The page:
I hesitated to start this book as I wasn't sure a book about a rowing team in the 1930s would hold my attention. But I should never have hesitated - I was so mesmerized by the descriptions of rowing races that I now look forward to watching the sport in the next Olympics. Brown tells the story primarily from the perspective of Joe Rantz, one of the 9 members of the US rowing team that won Olympic gold in Berlin in 1936. Joe had a hard childhood - his mother died when he was about 5, then he was shipped around between an aunt in the East, his brother near Seattle and finally, when his father remarried, his father and step mother in small town Washington State. It was during the Depression and Rantz's family was dirt poor. His father worked hard, never at the same job for long, and his step-mother gave birth to four children and was perpetually disappointed at her lot in life, which she took out on Joe. Eventually, when he was 15, the family abandoned him in a half built house in Sequim Washington. He not only continued to excel at school, but he earned enough money to go to University in Seattle. He spent his last year of high school living with his brother in Seattle, where he was spotted by the coach of Washington's rowing crew and encouraged to try out. He did so and made the Freshman team. But he still struggled, he had little money; others made fun of him as he wore the same sweater every day and ate ferociously whenever given a free meal. But eventually he made the varsity rowing team - and learned that to succeed he had to trust the others in the boat, and focus only on the boat during a race.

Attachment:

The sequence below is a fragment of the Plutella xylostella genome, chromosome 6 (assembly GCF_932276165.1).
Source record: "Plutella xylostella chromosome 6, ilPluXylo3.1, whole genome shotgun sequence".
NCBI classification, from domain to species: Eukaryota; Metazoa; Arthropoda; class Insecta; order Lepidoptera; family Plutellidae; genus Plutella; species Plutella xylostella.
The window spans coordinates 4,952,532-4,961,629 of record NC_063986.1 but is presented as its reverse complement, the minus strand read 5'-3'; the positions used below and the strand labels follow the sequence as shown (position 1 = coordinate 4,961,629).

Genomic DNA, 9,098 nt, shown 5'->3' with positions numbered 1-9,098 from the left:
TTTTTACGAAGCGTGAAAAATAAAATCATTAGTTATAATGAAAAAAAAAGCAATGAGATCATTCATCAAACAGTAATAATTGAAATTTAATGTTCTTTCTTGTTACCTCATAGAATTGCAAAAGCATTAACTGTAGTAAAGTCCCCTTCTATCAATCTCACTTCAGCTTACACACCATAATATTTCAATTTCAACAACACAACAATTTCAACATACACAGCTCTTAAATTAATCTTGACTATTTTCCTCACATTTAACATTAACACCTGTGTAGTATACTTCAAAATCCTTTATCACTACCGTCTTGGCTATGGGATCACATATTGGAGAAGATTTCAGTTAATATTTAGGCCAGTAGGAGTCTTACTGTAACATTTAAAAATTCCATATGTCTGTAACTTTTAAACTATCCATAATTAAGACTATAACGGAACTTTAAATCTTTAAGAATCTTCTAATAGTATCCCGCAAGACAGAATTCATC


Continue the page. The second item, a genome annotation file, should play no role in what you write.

The book goes on to describe races in great detail - it sounds like it could get boring but Brown's writing style makes it suspenseful even when you know the outcome. His interspersed story of what's going on in Hitler's Germany at the same time is also fascinating. You get a really good picture of the propaganda machine at work during the Olympics - and the disappointment Hitler must have felt when this US crew won Gold even after being handicapped by the worst lane in the race (the best ones being reserved for Germany and Italy).
The epilogue briefly describing where the "boys in the boat" ended up after leaving school is also interesting. A fabulous description of a small part of history.